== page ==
Many years ago, I found myself at a party just outside of Washington, DC, sitting next to a Bulgarian professor of geography who was then teaching at American University. Somehow, I’ve long forgotten how, the conversation turned to my family background and I mentioned that my grandfather had emigrated to the United States from Samara, Russia. “Ah,” said Professor Koulev, “do you know about the Samara Flag?”
I did not.
Samara is bound by the Volga River as it makes a semi-circular curve to the city’s west. The far skinnier and disjointed Samara River snakes its way around and up to the city’s east as if it can’t quite decide which way to go, throwing off bits and pieces of streams as it passes. From Samara, one can see across the Volga the Zhiguli Mountains, after which the Soviets named a car (called a Lada outside the country). Samara is one of the largest cities in today’s Russia and it was a thriving city until the 1917 Russian Revolution. From being known for bread and macaroni factories whose products were made from wheat it not only grew but exported, it became a city of famine in a region of famine in a nation torn apart. By 1921, the famine was so terrible that international relief efforts were organized to try to stave off even more deaths. Then Secretary of Commerce Herbert Hoover sent an emissary to learn the depth of the problem. J.P. Goodrich found empty warehouses, emaciated children, and starving people scrounging for weeds.
My grandfather recalled his mother opening the door to a starving man begging for food. Before she could answer, the man died in the open doorway. He saw someone grab a stray cat in the street and tear it apart for its meat. At least one of his siblings died of starvation. In 1924, his parents left for the United States and two or three years later, he followed with one of his sisters and two of his brothers. But the Immigration Act of 1924 created severe quotas to limit, among others, the number of Eastern European, Russian, and Jewish immigrants and they were forced to live in Mexico for two years until they made it to Baltimore, MD. By then, my grandfather had experienced years of privation before he had the unforeseen novelty of learning Spanish and gaining a taste for spicy food.
About a half century earlier, Russia was in the iron grip of the authoritarian Romanov tzars and a power to be reckoned with. Bulgaria’s plight after its unsuccessful April 1876 uprising against the five-century rule of the Ottoman Empire attracted the attention of Russia’s Tzar Alexander II. The reprisals after the uprising were horrific and all of Europe was outraged. Charles Darwin was one of the conveners of a large conference in support of Bulgaria at St. James Hall. Outside the UK, Ivan Turgenev, Fyodor Dostoevsky, Victor Hugo and others also declared their backing of the Bulgarian cause. Heavy press coverage of the “Bulgarian atrocities” continued through winter 1876 and spring 1877, superseded only by positive coverage of Russia’s military action to free Bulgaria, its “little Slavic brother,” from the Ottoman Empire. On April 24, 1877, Russia had declared war.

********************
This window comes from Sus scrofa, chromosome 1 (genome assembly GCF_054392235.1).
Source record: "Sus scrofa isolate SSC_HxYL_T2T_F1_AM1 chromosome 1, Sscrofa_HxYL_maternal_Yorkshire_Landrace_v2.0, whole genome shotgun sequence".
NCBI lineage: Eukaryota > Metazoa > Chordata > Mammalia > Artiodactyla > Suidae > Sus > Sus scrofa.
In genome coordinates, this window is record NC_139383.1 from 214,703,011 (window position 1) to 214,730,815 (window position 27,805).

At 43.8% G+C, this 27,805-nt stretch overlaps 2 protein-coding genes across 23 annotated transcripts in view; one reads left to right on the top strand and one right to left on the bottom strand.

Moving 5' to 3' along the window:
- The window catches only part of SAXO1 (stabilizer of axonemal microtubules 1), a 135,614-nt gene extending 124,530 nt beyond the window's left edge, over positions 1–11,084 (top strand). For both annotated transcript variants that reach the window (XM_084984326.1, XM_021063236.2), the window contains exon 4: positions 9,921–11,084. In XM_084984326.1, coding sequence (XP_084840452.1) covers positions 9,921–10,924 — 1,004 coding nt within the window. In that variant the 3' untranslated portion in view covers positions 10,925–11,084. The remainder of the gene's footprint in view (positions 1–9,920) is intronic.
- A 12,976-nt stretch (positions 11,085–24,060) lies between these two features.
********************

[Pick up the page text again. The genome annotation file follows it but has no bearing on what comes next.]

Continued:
At this time, former military officer Pyotr Vladimirovich Alabin (1824–1896) was at the head of the civil service in Samara. Alabin urged the citizens of Samara to show solidarity with the Bulgarian volunteers—there being of course no formal army in a country subsumed for so long—fighting the Ottomans. A group of nuns sewed a flag with the Russian tri-color, an icon of the Virgin Mary, and Sts. Kiril and Metodi. The delegation from Samara traveled from Russia through the Moldovan town of Chişinău to Bulgaria’s Stara Zagora where the flag was nearly lost to capture in battle.
In a special ceremony, the now somewhat mangled and bloodied flag was handed over to the Bulgarian volunteers in a special ceremony. It continues to be a symbol of Russian-Bulgarian friendship. Whatever the political personalities, systems, ups and downs, Bulgaria does not forget Царя Освободител—the Tzar Liberator, Alexander II.
Russia and Bulgaria both have remembered Pyotr Alabin as well. A museum he established in Samara now bears his name. After the end of the Russo-Turkish war, Alabin was appointed the first governor of Sofia, soon to be named the capital of a Bulgaria independent in all but name. Alabin Street in Sofia begins very near the terminus of Graf Ignatiev Street, named after the Russian count and statesman who, from his post as Russia’s ambassador in Constantinople, schemed behind the scenes for Russia to declare war and tried to negotiate an end that would be most advantageous to Bulgaria. Alabin is not Sofia’s longest or widest street, but it is in the heart of the capital and trams № 4, 10, 12 and 18 all noisily run up and down.
Today the Samara Flag is housed in the National Museum of Military History in the Оборище (Oborishte) neighborhood. I haven’t gone it to see it. But I have walked through the large and beautiful Military Academy Park that begins—or ends—at its doors. The park is very green with tree-lined paths, stone steps, a large gazebo, and a stage for outdoor concerts. Perhaps the solidarity and friendship represented by the Samara flag inside the museum are best exemplified by the peaceful park the soldiers carrying it helped to obtain.
Odd to think how my grandfather traveled so far from his hometown of Samara, Russia to Baltimore, MD only to have a granddaughter marry a man whose own hometown in another country entirely houses Samara’s flag and whose streets represent the plan first conceived by one of Samara’s leading citizens.